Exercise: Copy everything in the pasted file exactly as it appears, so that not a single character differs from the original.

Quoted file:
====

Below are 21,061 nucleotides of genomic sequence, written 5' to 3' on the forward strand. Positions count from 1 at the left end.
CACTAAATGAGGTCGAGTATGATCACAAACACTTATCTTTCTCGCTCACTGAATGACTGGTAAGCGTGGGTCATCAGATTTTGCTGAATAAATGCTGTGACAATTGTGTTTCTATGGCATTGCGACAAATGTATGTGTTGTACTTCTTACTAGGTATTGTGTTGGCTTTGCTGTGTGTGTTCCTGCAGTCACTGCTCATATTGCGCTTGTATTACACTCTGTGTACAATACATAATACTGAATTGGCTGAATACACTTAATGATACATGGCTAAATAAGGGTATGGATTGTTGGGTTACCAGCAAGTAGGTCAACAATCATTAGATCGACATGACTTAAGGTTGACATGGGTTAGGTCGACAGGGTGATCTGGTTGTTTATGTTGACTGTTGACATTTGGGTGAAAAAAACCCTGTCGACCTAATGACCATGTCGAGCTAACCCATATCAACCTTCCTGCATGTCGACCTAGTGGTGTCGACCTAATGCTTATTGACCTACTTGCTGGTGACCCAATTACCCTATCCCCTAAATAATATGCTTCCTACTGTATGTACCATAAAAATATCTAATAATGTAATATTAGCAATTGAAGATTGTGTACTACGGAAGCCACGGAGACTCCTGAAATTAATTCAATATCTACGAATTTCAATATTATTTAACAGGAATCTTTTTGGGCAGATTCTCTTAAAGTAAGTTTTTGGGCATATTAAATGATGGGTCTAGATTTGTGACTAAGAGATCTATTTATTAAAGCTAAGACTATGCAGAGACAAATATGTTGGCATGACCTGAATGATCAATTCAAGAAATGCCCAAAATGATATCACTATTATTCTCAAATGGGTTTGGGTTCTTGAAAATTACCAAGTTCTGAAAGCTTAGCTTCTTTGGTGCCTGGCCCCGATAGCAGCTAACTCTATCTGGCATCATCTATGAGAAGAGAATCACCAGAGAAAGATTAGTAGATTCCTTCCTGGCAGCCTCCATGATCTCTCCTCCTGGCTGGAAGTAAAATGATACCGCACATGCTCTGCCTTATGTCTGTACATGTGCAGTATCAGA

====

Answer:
Below are 21,061 nucleotides of genomic sequence, written 5' to 3' on the forward strand. Positions count from 1 at the left end.
CACTAAATGAGGTCGAGTATGATCACAAACACTTATCTTTCTCGCTCACTGAATGACTGGTAAGCGTGGGTCATCAGATTTTGCTGAATAAATGCTGTGACAATTGTGTTTCTATGGCATTGCGACAAATGTATGTGTTGTACTTCTTACTAGGTATTGTGTTGGCTTTGCTGTGTGTGTTCCTGCAGTCACTGCTCATATTGCGCTTGTATTACACTCTGTGTACAATACATAATACTGAATTGGCTGAATACACTTAATGATACATGGCTAAATAAGGGTATGGATTGTTGGGTTACCAGCAAGTAGGTCAACAATCATTAGATCGACATGACTTAAGGTTGACATGGGTTAGGTCGACAGGGTGATCTGGTTGTTTATGTTGACTGTTGACATTTGGGTGAAAAAAACCCTGTCGACCTAATGACCATGTCGAGCTAACCCATATCAACCTTCCTGCATGTCGACCTAGTGGTGTCGACCTAATGCTTATTGACCTACTTGCTGGTGACCCAATTACCCTATCCCCTAAATAATATGCTTCCTACTGTATGTACCATAAAAATATCTAATAATGTAATATTAGCAATTGAAGATTGTGTACTACGGAAGCCACGGAGACTCCTGAAATTAATTCAATATCTACGAATTTCAATATTATTTAACAGGAATCTTTTTGGGCAGATTCTCTTAAAGTAAGTTTTTGGGCATATTAAATGATGGGTCTAGATTTGTGACTAAGAGATCTATTTATTAAAGCTAAGACTATGCAGAGACAAATATGTTGGCATGACCTGAATGATCAATTCAAGAAATGCCCAAAATGATATCACTATTATTCTCAAATGGGTTTGGGTTCTTGAAAATTACCAAGTTCTGAAAGCTTAGCTTCTTTGGTGCCTGGCCCCGATAGCAGCTAACTCTATCTGGCATCATCTATGAGAAGAGAATCACCAGAGAAAGATTAGTAGATTCCTTCCTGGCAGCCTCCATGATCTCTCCTCCTGGCTGGAAGTAAAATGATACCGCACATGCTCTGCCTTATGTCTGTACATGTGCAGTATCAGA